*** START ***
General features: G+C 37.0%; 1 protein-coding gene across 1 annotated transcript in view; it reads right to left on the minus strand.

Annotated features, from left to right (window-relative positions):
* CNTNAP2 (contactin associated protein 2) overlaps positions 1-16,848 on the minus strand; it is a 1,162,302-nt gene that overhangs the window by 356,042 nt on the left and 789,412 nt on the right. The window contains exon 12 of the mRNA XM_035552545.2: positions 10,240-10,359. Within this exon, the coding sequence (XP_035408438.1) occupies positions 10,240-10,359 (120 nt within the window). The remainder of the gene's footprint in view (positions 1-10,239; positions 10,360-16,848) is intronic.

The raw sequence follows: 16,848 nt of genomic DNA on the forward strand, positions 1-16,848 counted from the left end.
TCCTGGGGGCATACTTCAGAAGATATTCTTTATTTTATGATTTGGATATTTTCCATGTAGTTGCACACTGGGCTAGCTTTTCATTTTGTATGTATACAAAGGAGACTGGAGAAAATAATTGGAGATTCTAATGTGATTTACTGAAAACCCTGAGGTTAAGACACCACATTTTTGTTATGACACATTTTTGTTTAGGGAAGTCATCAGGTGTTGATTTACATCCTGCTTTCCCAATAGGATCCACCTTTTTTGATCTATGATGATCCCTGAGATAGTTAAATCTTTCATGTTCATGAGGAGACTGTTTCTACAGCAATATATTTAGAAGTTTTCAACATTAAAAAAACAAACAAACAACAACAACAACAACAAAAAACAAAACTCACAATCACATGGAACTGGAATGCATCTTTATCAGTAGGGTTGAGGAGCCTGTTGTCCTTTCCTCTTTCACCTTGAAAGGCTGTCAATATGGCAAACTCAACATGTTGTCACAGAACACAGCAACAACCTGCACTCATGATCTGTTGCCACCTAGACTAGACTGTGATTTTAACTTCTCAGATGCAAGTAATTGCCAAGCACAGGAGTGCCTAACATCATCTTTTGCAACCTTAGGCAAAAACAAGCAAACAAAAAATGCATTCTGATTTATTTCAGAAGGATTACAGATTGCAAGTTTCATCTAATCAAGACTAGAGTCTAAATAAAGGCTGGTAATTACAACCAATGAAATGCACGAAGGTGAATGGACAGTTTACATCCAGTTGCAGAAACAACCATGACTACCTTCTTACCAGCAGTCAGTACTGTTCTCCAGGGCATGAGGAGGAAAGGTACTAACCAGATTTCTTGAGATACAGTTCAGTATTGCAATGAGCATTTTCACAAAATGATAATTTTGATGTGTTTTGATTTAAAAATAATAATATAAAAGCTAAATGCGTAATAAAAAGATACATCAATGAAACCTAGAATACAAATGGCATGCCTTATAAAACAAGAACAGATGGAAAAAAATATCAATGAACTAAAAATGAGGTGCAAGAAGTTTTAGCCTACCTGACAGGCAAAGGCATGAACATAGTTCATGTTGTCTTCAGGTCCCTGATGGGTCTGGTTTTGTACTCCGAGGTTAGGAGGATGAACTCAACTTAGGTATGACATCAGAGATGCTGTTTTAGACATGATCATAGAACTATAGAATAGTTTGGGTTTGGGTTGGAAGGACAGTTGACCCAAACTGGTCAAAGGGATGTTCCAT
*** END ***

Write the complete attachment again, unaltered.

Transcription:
General features: G+C 37.0%; 1 protein-coding gene across 1 annotated transcript in view; it reads right to left on the minus strand.

Annotated features, from left to right (window-relative positions):
* CNTNAP2 (contactin associated protein 2) overlaps positions 1-16,848 on the minus strand; it is a 1,162,302-nt gene that overhangs the window by 356,042 nt on the left and 789,412 nt on the right. The window contains exon 12 of the mRNA XM_035552545.2: positions 10,240-10,359. Within this exon, the coding sequence (XP_035408438.1) occupies positions 10,240-10,359 (120 nt within the window). The remainder of the gene's footprint in view (positions 1-10,239; positions 10,360-16,848) is intronic.

The raw sequence follows: 16,848 nt of genomic DNA on the forward strand, positions 1-16,848 counted from the left end.
TCCTGGGGGCATACTTCAGAAGATATTCTTTATTTTATGATTTGGATATTTTCCATGTAGTTGCACACTGGGCTAGCTTTTCATTTTGTATGTATACAAAGGAGACTGGAGAAAATAATTGGAGATTCTAATGTGATTTACTGAAAACCCTGAGGTTAAGACACCACATTTTTGTTATGACACATTTTTGTTTAGGGAAGTCATCAGGTGTTGATTTACATCCTGCTTTCCCAATAGGATCCACCTTTTTTGATCTATGATGATCCCTGAGATAGTTAAATCTTTCATGTTCATGAGGAGACTGTTTCTACAGCAATATATTTAGAAGTTTTCAACATTAAAAAAACAAACAAACAACAACAACAACAACAAAAAACAAAACTCACAATCACATGGAACTGGAATGCATCTTTATCAGTAGGGTTGAGGAGCCTGTTGTCCTTTCCTCTTTCACCTTGAAAGGCTGTCAATATGGCAAACTCAACATGTTGTCACAGAACACAGCAACAACCTGCACTCATGATCTGTTGCCACCTAGACTAGACTGTGATTTTAACTTCTCAGATGCAAGTAATTGCCAAGCACAGGAGTGCCTAACATCATCTTTTGCAACCTTAGGCAAAAACAAGCAAACAAAAAATGCATTCTGATTTATTTCAGAAGGATTACAGATTGCAAGTTTCATCTAATCAAGACTAGAGTCTAAATAAAGGCTGGTAATTACAACCAATGAAATGCACGAAGGTGAATGGACAGTTTACATCCAGTTGCAGAAACAACCATGACTACCTTCTTACCAGCAGTCAGTACTGTTCTCCAGGGCATGAGGAGGAAAGGTACTAACCAGATTTCTTGAGATACAGTTCAGTATTGCAATGAGCATTTTCACAAAATGATAATTTTGATGTGTTTTGATTTAAAAATAATAATATAAAAGCTAAATGCGTAATAAAAAGATACATCAATGAAACCTAGAATACAAATGGCATGCCTTATAAAACAAGAACAGATGGAAAAAAATATCAATGAACTAAAAATGAGGTGCAAGAAGTTTTAGCCTACCTGACAGGCAAAGGCATGAACATAGTTCATGTTGTCTTCAGGTCCCTGATGGGTCTGGTTTTGTACTCCGAGGTTAGGAGGATGAACTCAACTTAGGTATGACATCAGAGATGCTGTTTTAGACATGATCATAGAACTATAGAATAGTTTGGGTTTGGGTTGGAAGGACAGTTGACCCAAACTGGTCAAAGGGATGTTCCAT